Pollinator Partners



Celebrate National Pollinator Week, June 20 – 26, 2016!

I registered my gardens in the Million Pollinator Gardens Challenge. I’m on the map now as “Syringa Hill Farm” at Glendale, Idaho. Registering my garden means simply that I am one in a million gardeners who grows one or more plants that attract pollinators like butterflies, honey bees, bumble bees, bats, humming birds, lizards or any of a number of animals that pollinate flowers. I have several gardens, each a little different from the others. What blooms at my place has to withstand serious summer heat, winter cold and snow, and attacks from rodents that live underground and above ground, and occasionally range cattle and deer when they can get over or through the fence. Wildflowers do well! Having 8 acres, I used to garden on the deck before we fenced out range cattle and deer. Deer tracks in wet soil beneath our new Autumn Blaze maple a few mornings ago warn me that I still need to put up deer net to extend my fence higher than they want to jump.

Just some of the stable plants that I can grow easily here, and on which I’ve seen pollinators include:

bright geraniums


herbs: comfrey, cat nip and cat mint, sweet marjoram, thyme, oregano, sage, borage




any garden food that blooms when I let it go to seed

“Pinks” and Jacob’s Coat roses




wild cherry

How wonderful! As I’m writing this two black chinned humming birds are exploring potted flowers on my deck. I didn’t bring out my camera and the cat is on her harness nearby so I have to keep my eye on the situation. One way I assure more birds in my gardens is to keep the cat tethered. She has a long enough lead but I have to find strategic places to let her enjoy the outdoors considering our predators, including her, and the food chain when we live with wildlife! Just perfect!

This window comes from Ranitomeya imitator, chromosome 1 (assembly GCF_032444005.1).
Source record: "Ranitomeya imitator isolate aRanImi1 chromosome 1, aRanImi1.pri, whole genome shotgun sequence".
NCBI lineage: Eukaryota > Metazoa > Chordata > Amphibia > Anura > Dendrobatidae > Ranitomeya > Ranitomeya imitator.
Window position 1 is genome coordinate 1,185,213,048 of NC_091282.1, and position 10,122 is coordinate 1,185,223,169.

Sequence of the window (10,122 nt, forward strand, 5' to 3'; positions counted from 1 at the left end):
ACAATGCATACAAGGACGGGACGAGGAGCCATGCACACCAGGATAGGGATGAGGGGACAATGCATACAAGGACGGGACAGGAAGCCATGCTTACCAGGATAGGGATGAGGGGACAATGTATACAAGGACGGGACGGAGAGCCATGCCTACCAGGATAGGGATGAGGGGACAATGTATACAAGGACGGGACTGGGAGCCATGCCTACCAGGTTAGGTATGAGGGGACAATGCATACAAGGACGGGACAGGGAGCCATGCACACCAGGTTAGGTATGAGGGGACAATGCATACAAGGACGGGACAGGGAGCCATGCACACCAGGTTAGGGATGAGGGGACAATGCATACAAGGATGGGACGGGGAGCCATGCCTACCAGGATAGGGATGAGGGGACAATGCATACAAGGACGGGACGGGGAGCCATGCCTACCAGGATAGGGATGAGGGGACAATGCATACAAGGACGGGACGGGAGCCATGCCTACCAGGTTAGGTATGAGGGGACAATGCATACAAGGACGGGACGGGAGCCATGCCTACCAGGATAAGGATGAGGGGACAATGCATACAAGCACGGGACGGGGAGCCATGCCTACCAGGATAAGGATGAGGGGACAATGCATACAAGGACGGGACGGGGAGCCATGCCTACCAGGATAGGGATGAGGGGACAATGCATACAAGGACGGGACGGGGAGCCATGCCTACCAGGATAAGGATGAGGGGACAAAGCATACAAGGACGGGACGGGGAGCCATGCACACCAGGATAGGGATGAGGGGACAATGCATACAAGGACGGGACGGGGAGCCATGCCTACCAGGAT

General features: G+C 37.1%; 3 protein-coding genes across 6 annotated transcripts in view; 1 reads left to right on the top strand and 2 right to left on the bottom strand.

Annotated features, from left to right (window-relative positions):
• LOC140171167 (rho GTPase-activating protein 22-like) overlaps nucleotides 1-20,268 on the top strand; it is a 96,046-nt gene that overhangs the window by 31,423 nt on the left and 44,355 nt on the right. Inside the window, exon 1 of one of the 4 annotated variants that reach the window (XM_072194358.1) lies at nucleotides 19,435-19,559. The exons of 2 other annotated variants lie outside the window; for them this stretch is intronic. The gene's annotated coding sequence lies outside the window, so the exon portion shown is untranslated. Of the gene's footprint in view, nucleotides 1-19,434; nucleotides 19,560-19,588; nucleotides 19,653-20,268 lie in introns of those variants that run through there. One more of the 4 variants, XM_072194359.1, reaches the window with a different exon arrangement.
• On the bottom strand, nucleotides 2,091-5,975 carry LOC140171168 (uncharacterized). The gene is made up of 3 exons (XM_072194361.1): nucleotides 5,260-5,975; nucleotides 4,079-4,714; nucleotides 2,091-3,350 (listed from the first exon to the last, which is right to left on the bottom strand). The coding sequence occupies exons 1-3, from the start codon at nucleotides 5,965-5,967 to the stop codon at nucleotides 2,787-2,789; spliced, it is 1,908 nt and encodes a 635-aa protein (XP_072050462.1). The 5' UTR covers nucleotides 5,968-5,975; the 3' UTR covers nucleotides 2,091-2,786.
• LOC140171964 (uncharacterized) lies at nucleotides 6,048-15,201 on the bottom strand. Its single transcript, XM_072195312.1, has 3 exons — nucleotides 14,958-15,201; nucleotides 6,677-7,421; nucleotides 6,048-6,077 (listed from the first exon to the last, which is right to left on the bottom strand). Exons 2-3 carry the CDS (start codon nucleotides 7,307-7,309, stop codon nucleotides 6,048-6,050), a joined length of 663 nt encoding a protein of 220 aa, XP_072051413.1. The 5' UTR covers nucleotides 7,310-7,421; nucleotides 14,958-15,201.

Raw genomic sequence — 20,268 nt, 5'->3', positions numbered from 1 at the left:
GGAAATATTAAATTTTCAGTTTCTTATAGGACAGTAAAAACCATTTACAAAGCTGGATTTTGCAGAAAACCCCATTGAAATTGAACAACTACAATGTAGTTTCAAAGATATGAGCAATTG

You can register your garden here or  here to join the Million Pollinator Garden Challenge, too. Do it! You get to display their enchanting logo on your blog and help spread the word about making pollinator friendly gardens and farms. Even one sole flower counts.

You can find out more about growing pollinator gardens and get lovely posters and wall paper and education materials at the websites below.

*Pollinators Home Page: US Fish and Wildlife Service  https://www.fws.gov/pollinators/Index.html

*Million Pollinators Garden website      http://millionpollinatorgardens.org/

*U. S. Forest Service: posters, wall paper, and many resources about wildflowers, native plants, ethnobotany and much more. Gorgeous posters of wildflowers, ferns, bees, grasslands, forests, and other pollinator partners. You can get some free and others you can download the pdf. and print them yourself.           http://www.fs.fed.us/wildflowers/features/posters.shtml